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Pat Murphy 20 days ago

Route 81, Port Republic Road area: I am sure that you have heard many, many concerns about the Port Republic exit. Cars exiting from either direction off of 81 and attempting to enter Port Republic Rd. have a VERY limited amount of space to enter Port Republic Rd. All cars traveling west or east on Port Republic Rd. towards R. 11 are usually caught in a series of short timed lights which creates dangerous lane blocks. In those cases no one can cross onto Rt. 81 North or South, turn towards the JMU Convocation Center, travel East on Port Republic Road towards the stores and restaurants in that area Because of the blockage in this area, cars sit in the middle of each intersections long after the lights turn red which causes further road blockage and encourages drivers to go through red lights and then sit in the middle of intersections.

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Pat Murphy 20 days ago

Erickson Ave. bypass from Rt. 11 : This bypass may have helped ease congestion from Route 11 but it has increased problems in the area as cars attempt to turn left towards 42 South, go straight or turn right towards Rt. 42 North. The volume of traffic and the speed of the cars on Erickson Ave. coming from Rt. 11 compounds this problem. Could the speed limit be decreased on Erickson Ave? This area requires timing and good luck to cross Erickson Ave.

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Pat Murphy 20 days ago

Country Club Rd. area: I have read that Country Club Road will soon have new businesses near the Route 33 East and West. How will that congestion be handled as cars attempt to turn right onto Route 33 west, turn left towards 33 East or go straight towards the Mall?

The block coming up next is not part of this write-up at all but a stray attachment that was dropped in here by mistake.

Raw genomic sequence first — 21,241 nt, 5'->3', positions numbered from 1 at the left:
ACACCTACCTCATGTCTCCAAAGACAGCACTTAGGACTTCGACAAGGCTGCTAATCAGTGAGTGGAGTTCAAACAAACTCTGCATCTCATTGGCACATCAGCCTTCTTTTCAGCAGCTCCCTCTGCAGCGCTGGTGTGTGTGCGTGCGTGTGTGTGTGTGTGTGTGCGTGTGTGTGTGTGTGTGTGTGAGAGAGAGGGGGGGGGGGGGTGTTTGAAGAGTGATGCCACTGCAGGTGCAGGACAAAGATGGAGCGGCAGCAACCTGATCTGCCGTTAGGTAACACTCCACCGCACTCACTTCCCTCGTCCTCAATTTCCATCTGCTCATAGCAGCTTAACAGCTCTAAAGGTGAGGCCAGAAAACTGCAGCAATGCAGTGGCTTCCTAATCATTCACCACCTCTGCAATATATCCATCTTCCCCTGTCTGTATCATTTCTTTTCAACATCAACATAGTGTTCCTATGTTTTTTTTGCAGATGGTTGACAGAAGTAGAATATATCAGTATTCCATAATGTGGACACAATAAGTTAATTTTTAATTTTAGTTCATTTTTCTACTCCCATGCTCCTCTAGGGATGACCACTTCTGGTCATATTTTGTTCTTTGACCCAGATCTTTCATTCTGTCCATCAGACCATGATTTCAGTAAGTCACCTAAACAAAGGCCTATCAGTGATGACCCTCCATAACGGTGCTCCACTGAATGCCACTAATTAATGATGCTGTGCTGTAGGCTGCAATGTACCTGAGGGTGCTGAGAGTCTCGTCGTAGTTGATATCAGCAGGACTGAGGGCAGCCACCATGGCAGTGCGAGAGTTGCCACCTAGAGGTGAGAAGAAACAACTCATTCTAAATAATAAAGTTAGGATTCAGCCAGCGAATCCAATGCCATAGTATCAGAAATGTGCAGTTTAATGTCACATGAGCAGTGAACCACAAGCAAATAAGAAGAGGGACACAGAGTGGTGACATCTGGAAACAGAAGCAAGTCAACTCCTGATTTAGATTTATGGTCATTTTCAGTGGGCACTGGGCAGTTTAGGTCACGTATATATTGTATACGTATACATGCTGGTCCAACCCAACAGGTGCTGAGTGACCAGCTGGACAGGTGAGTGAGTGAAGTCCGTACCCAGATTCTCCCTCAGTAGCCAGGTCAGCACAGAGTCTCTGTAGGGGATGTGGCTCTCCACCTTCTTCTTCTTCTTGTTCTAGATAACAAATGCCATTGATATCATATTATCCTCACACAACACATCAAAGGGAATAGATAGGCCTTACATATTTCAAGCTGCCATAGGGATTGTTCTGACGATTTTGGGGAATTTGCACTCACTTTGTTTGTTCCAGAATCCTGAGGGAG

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Pat Murphy 20 days ago

Exiting Route 81 near the Pilot Gas Station: This area has become very congested and confusing for drivers. Trucks exiting 81 trying to go to the gas station often stay in the far right lane and then swing wide and get into the left lane to enter the Pilot station. Any cars exiting Route 81 and turning into the left lane of traffic, attempting to go South onto Route 11 South have to be aware that the truck might be to your right or left as they near the Pilot station .Because of the volume of trucks entering and exiting the station, cars trying to turn left from the station are placed in a dangerous situation. The parking lot is barely navigable due to the minimal space allocated for cars and gas pumps.

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Pat Murphy 20 days ago